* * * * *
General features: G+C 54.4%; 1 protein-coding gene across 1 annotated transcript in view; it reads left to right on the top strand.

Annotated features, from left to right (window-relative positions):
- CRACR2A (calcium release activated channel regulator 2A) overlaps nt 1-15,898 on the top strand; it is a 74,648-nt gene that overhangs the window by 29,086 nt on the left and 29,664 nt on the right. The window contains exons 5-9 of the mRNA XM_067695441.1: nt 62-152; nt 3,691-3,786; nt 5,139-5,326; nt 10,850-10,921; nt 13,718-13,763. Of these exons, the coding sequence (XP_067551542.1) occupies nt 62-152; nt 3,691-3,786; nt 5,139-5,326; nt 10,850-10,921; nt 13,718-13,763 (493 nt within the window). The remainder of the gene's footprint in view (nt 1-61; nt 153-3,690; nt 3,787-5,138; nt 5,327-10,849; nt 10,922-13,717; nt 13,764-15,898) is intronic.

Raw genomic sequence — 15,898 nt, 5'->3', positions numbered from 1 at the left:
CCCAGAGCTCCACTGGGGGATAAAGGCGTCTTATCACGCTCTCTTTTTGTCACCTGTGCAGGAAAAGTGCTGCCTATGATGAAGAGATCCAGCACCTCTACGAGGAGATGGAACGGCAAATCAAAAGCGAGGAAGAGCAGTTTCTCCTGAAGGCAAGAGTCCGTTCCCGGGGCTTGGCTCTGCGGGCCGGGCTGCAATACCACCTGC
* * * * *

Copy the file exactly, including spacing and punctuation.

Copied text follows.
General features: G+C 54.4%; 1 protein-coding gene across 1 annotated transcript in view; it reads left to right on the top strand.

Annotated features, from left to right (window-relative positions):
- CRACR2A (calcium release activated channel regulator 2A) overlaps nt 1-15,898 on the top strand; it is a 74,648-nt gene that overhangs the window by 29,086 nt on the left and 29,664 nt on the right. The window contains exons 5-9 of the mRNA XM_067695441.1: nt 62-152; nt 3,691-3,786; nt 5,139-5,326; nt 10,850-10,921; nt 13,718-13,763. Of these exons, the coding sequence (XP_067551542.1) occupies nt 62-152; nt 3,691-3,786; nt 5,139-5,326; nt 10,850-10,921; nt 13,718-13,763 (493 nt within the window). The remainder of the gene's footprint in view (nt 1-61; nt 153-3,690; nt 3,787-5,138; nt 5,327-10,849; nt 10,922-13,717; nt 13,764-15,898) is intronic.

Raw genomic sequence — 15,898 nt, 5'->3', positions numbered from 1 at the left:
CCCAGAGCTCCACTGGGGGATAAAGGCGTCTTATCACGCTCTCTTTTTGTCACCTGTGCAGGAAAAGTGCTGCCTATGATGAAGAGATCCAGCACCTCTACGAGGAGATGGAACGGCAAATCAAAAGCGAGGAAGAGCAGTTTCTCCTGAAGGCAAGAGTCCGTTCCCGGGGCTTGGCTCTGCGGGCCGGGCTGCAATACCACCTGC